For more than 5 years my team and I have been working with artists and gamedevs. Some of our artists have over 12 years of experience. So I took an opportunity to talk with our guys and highlight our recommendations on the best approaches on how to hire an artist, based on our experience and the experience of our colleagues. Hopefully, someone here can find these insights beneficial for their own projects and partnerships.
Understand your needs
Preferably, when contacting an artist, you should already have at least a vague idea about the story/setting of your game and game mechanics. If you want to help the artist to quote you on time and costs, and ensure that they can create something that suits your game the best, there are a couple of things that can help you achieve this:
- 1. Have a list of the assets you need produced (Doesn’t have to be a full list featuring everything. Something just to get the ball rolling for a first milestone will suffice, especially when you’re not sure about the scope of the content for your game)
- 2. References. You need something that will help the artist to understand how you imagine your game world or any important visual nuances that you want to implement. The setting could be described verbally, by showing some images, visuals of which you like, referencing other games or even by sending music that has that vibe that you want. And don’t worry if you’re really not sure what art style you want to go for. You can hire a concept artist who will help you to create a concept image of your world, so that it can be used for all further game assets production.
- 3. Prototypes with placeholder graphics. It’s not something obligatory but can greatly help to understand the mechanics and/or any specific needs. Especially if the game has unique mechanics, or it’s hard to show a similar game.
Don’t contact just one artist/studio and go all-in with them. Contact a few that you preliminarily like, have interviews with them (by text, voice, video, pigeons. Whatever your kink is). This way, you can compare them to each other so you’re making sure that you’re picking the best of the best. It’s not only their skills that count. How fast do they reply? Do they leave you hanging for days or weeks without any signs of life? How is their customer service? Do you feel confident that they can deliver? What are their policies for revisions? Do they have a proven track record of happy customers that you can take a look at (reviews)? What are their business processes like? For reference about how everything may be handled with care, here is an outline about processes in our own studio:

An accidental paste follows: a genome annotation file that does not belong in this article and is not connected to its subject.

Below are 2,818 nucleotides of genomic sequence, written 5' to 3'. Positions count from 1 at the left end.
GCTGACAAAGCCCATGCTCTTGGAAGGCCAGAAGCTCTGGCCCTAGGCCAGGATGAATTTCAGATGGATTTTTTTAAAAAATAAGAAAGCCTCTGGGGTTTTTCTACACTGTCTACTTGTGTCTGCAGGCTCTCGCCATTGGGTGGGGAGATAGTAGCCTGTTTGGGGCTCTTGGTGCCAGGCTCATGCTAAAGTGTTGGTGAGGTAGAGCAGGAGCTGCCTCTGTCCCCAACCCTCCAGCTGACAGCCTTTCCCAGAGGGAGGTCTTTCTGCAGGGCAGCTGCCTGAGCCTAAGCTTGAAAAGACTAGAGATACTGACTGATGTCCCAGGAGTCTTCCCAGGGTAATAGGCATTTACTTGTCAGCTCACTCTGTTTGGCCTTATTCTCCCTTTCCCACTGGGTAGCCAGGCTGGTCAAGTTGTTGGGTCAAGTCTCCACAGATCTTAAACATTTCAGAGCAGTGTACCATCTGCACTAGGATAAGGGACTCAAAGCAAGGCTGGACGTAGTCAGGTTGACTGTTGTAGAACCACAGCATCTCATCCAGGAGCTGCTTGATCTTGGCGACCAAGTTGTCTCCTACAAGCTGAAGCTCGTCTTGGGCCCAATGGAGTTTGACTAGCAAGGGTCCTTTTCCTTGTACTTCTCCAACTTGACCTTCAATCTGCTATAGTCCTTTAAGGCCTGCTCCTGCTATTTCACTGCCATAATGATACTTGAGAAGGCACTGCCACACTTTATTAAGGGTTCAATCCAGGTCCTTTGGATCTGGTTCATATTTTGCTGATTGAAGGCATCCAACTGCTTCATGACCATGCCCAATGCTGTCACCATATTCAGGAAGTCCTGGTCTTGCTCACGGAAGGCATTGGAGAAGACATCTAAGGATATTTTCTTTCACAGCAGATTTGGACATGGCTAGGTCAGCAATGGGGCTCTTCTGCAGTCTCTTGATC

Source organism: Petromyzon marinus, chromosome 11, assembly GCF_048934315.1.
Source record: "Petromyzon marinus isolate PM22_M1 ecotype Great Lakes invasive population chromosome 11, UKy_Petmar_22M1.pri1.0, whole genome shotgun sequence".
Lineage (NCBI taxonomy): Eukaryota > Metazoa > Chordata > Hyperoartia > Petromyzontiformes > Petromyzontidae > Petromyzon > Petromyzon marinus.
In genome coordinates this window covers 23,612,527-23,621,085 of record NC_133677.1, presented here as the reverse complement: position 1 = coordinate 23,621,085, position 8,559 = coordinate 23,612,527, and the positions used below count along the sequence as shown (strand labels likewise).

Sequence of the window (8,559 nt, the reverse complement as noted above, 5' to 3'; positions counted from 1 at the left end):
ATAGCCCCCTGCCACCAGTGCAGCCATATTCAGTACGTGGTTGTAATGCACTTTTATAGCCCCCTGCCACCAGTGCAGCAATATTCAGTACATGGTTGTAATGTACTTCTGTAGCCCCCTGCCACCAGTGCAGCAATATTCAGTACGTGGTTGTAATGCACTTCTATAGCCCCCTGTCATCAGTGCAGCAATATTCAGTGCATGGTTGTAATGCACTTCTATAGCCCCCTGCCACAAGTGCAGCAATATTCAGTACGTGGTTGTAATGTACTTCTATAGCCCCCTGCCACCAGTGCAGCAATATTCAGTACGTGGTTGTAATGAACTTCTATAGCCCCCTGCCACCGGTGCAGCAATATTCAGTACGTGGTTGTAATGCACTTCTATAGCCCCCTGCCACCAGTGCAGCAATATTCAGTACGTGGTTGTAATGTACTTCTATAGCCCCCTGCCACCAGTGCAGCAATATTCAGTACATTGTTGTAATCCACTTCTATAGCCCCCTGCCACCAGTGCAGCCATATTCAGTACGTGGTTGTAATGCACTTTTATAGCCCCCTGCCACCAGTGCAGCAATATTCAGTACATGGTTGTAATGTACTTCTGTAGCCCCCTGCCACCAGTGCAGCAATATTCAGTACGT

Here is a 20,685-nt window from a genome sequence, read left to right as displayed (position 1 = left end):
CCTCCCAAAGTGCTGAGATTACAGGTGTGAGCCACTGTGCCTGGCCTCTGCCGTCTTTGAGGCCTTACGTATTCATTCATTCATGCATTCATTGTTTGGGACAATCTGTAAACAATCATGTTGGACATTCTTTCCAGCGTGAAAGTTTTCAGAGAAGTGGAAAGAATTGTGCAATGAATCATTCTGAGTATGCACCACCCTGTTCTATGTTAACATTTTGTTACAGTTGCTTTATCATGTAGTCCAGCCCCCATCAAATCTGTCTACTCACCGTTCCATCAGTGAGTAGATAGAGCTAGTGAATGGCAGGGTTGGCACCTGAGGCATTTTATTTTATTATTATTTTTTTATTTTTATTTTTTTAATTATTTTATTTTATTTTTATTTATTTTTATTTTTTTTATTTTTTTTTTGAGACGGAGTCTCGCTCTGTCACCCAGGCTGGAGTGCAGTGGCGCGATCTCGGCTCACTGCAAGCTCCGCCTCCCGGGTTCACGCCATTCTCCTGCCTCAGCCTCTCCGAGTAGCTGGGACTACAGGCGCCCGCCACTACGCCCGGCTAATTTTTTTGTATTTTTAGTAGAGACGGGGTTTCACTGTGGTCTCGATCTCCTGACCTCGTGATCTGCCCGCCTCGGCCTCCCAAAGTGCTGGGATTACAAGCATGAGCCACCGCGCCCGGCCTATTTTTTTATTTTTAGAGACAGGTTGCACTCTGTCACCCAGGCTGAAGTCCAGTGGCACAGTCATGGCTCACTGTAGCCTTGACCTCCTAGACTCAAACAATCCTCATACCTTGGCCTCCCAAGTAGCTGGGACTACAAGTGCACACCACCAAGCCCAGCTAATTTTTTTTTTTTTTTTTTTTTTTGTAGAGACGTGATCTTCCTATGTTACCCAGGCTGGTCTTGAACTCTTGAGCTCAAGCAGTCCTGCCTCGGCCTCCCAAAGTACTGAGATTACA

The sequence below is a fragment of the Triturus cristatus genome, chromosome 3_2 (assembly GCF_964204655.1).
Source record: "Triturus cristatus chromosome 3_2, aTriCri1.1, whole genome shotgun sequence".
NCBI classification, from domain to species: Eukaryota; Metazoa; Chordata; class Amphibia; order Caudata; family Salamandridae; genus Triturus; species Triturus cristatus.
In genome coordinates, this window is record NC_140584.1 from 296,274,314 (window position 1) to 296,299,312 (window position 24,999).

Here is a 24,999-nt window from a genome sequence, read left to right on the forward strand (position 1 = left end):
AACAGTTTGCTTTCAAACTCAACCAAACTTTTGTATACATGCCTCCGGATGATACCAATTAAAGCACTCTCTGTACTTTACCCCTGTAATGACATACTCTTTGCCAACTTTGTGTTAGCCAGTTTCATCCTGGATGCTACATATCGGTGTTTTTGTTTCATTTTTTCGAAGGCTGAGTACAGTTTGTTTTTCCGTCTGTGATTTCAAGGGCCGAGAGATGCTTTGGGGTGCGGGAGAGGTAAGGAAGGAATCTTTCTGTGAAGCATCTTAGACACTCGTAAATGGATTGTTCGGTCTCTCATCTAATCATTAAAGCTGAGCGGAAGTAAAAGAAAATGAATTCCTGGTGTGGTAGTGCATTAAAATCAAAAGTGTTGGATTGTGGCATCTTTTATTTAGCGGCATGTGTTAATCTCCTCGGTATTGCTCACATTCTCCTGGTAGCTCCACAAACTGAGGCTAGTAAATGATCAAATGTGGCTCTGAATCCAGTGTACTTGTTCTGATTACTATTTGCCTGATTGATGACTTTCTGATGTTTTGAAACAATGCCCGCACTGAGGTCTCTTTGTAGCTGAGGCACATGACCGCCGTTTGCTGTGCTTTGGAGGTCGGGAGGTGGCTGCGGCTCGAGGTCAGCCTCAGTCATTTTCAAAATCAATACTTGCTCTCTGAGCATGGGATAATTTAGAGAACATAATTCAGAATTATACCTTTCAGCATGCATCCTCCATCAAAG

Is it their full-time job or is it just a hobby? All those inputs will affect what you get.
It’s generally a good approach for a lot of situations when you’re hiring a new to you contractor in any field. Do an initial, “test run” milestone, where you’ll order, for example, only one concept art piece or one character model or anything else that would not require a lot of time to do and a lot of money to invest into. Once this test milestone is done, you’ll have good data if you want to continue working with this vendor. You’ll get an idea on their communication, business ethics, work processes and actual work quality that they will produce for you. If your budget allows, you can request a test task from a few vendors to secure your chances of getting the best final output.
You get what you pay
Want to get great quality, service, and reliability? Expect to invest market prices.
There are also those weirdos who offer “exposure” as a payment method. Unfortunately, in most cases, they are not Disney. And even when Disney or similar giants do this nowadays — they are criticized by the community. Last time I checked, neither landlords nor supermarkets accept exposure points.